Before Miranda Lambert recently hit No. 6 with "Automatic," the last time a solo female artist cracked Billboard's top 10 was over two months ago, when Kacey Musgraves' controversial joint jaunt "Follow Your Arrow" peaked at No. 10. Looking at the Billboard Hot Country Songs chart today (2 of the 25 songs are by female artists), you'd assume country music was the collective output of Luke Bryan and the various guys who came to his house parties. If you looked at the critical response and history of country, though, you'd find a different story.
At the end of 2013, Musgraves, Ashley Monroe and Brandy Clark each received extremely high praise from esteemed publications like Rolling Stone, the New York Times and the New Yorker. Ann Powers at NPR went so far as to declare 2013 country music's "Year of the Woman." Musgraves and Clark, who are frequent collaborators and have also written for Lambert, write passionately honest pieces about the dark side of small town life, with all its drug addiction, dead-end jobs and dreams that will probably never come true. Monroe, who is also one-third of Pistol Annies along with Lambert and Angaleena Presley, is a traditionalist with an edge, underscoring her twangy lilt with lyrics about whiskey, weed and whips. Meanwhile, in the past year, male country has become so bro-y that the snares are starting to sound like cans of Bud Light opening.
Maybe it doesn't add up because today's women aren't following the right formula: 1. Write a Nickelback b-side. 2. Work in something about alcohol. 3. Get any girl into any truck. 4. Cash in. 5. Remix and/or repeat. But whatever the reason, the best voices in country are being suppressed.
That's a problem because it skews our whole nation's understanding of country music. Despite its presumed conservatism, country has actually long served as an outlet for women to demand more from their own lives. Reba McEntire wondered "Is There Life Out There" in 1992; Martina McBride declared "Independence Day" in 1993; the Dixie Chicks said "Goodbye Earl" in 1999. And who could forget when Dolly Parton brought women to the workplace in "9 to 5"? For decades now, women have brought a much needed political awareness to country. Recently, they've fully taken on its story telling mantle.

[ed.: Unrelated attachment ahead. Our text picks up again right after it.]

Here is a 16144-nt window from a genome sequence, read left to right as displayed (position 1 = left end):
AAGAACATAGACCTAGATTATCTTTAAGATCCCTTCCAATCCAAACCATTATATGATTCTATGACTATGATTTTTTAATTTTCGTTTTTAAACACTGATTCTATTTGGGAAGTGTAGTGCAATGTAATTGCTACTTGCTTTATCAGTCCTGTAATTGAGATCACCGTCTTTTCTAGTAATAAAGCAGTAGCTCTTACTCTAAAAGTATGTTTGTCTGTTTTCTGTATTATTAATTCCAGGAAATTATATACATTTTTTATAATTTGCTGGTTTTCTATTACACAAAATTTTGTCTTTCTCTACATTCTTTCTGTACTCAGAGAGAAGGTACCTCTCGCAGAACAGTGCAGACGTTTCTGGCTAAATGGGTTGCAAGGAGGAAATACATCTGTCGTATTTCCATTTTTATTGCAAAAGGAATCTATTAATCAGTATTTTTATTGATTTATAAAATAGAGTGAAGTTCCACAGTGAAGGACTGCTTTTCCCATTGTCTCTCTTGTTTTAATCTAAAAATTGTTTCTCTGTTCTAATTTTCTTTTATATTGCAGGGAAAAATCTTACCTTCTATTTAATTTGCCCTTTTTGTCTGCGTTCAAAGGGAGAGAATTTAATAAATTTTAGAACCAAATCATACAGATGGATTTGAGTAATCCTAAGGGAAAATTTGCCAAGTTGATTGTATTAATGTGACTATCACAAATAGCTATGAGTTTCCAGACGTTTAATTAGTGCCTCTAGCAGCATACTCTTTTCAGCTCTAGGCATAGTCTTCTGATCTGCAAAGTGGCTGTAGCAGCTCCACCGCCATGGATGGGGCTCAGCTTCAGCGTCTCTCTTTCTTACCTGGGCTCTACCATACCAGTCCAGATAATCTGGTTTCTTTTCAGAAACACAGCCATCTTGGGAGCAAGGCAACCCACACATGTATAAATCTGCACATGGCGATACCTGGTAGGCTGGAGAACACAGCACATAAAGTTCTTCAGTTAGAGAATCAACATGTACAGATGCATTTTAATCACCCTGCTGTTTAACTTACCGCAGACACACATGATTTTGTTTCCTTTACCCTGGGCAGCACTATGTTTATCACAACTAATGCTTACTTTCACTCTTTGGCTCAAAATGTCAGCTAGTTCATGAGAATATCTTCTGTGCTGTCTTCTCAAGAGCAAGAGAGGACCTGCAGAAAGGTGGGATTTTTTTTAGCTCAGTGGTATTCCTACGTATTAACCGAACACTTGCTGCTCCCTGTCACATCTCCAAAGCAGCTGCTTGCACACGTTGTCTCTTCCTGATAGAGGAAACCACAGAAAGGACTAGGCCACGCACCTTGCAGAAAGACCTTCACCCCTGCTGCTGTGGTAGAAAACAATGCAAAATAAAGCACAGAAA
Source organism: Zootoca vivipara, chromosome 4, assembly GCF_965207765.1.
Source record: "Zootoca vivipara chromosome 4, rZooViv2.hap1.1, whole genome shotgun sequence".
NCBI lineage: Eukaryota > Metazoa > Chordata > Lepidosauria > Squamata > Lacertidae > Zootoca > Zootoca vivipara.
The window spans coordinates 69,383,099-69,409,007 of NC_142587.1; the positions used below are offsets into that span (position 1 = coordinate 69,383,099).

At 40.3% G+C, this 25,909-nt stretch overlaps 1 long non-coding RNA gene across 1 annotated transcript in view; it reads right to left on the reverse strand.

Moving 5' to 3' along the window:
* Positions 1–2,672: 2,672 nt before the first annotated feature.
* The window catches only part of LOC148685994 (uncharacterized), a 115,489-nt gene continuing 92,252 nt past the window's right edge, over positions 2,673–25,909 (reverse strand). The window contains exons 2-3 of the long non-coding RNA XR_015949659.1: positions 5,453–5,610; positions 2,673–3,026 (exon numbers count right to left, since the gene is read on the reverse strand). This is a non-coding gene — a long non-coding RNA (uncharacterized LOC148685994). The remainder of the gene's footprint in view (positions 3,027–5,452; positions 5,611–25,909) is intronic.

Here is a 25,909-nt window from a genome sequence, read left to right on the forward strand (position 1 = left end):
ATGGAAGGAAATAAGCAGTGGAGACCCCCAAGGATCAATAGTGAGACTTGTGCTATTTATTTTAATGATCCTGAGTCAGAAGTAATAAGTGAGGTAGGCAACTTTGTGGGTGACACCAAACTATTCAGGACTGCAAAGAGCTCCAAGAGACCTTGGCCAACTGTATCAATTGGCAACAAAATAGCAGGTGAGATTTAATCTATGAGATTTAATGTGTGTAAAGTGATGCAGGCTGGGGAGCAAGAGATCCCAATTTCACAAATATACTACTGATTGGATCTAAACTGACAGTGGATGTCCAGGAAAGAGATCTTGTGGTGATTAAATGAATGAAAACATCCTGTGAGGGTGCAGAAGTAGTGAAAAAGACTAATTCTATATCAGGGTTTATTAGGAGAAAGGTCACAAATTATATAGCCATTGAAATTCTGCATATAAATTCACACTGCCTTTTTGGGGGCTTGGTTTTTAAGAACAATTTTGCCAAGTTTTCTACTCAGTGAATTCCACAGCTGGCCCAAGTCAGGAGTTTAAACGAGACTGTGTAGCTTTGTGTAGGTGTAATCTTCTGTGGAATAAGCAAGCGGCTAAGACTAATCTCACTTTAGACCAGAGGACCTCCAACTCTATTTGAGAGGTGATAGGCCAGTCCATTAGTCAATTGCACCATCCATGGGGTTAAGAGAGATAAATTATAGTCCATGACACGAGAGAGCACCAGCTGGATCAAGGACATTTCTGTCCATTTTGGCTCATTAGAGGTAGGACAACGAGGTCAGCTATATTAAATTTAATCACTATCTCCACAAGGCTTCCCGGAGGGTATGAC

Anyone listening to today's country hits, though, could easily overlook the genre's contribution to gender equality. An astounding number of songs feature the word "girl," which is both impersonal — any girl will do so long as she wears her Daisy Dukes — and infantilizing — "I'm a man, you're a girl," "Me Tarzan, you Jane," and so on. Many go on to give said girl instructions, whether it's to "slide that little sugar-shaker over here" or to "get up on the hood of my daddy's tractor." It's frustrating.
So there's a gender war going on in country where the vivid, three-dimensional characters that we see in songs like Musgraves' "Merry Go Round" or Clark's "The Day She Got Divorced," are reduced to a pair of tattered denim shorts. When women are ignored on the charts, they become forever props in someone else's music video. And when the rich characters they create go unnoticed, the most important part of our country music starts to fade away.
The genre encourages women to be conservative, then, while simultaneously rewarding male artists who take risks (look at Eric Church or Keith Urban). Only Lambert has found a way to straddle the critical and commercial worlds, offering up radio-friendly singles like current hit "Automatic" while taking risks with tracks like "All Kinds of Kinds," which, for a song that references cross-dressing politicians, did well to reach No. 24. The commercial side of her success resembles that of the more risk-averse Carrie Underwood, who, should she release a new record in 2014, could help to bring some estrogen back to the mainstream, though likely without much controversy.
If this were simply a battle of commercial vs. artistic, it wouldn't be much of a conversation. But when male artists can defy the status quo and still ascend the charts while women can barely get airplay, it's a problem. It's a problem that men and women who care about country should think about, because the women of the genre are such key figures in keeping its real traditions alive. Instead of singing at women, let's start singing along with them.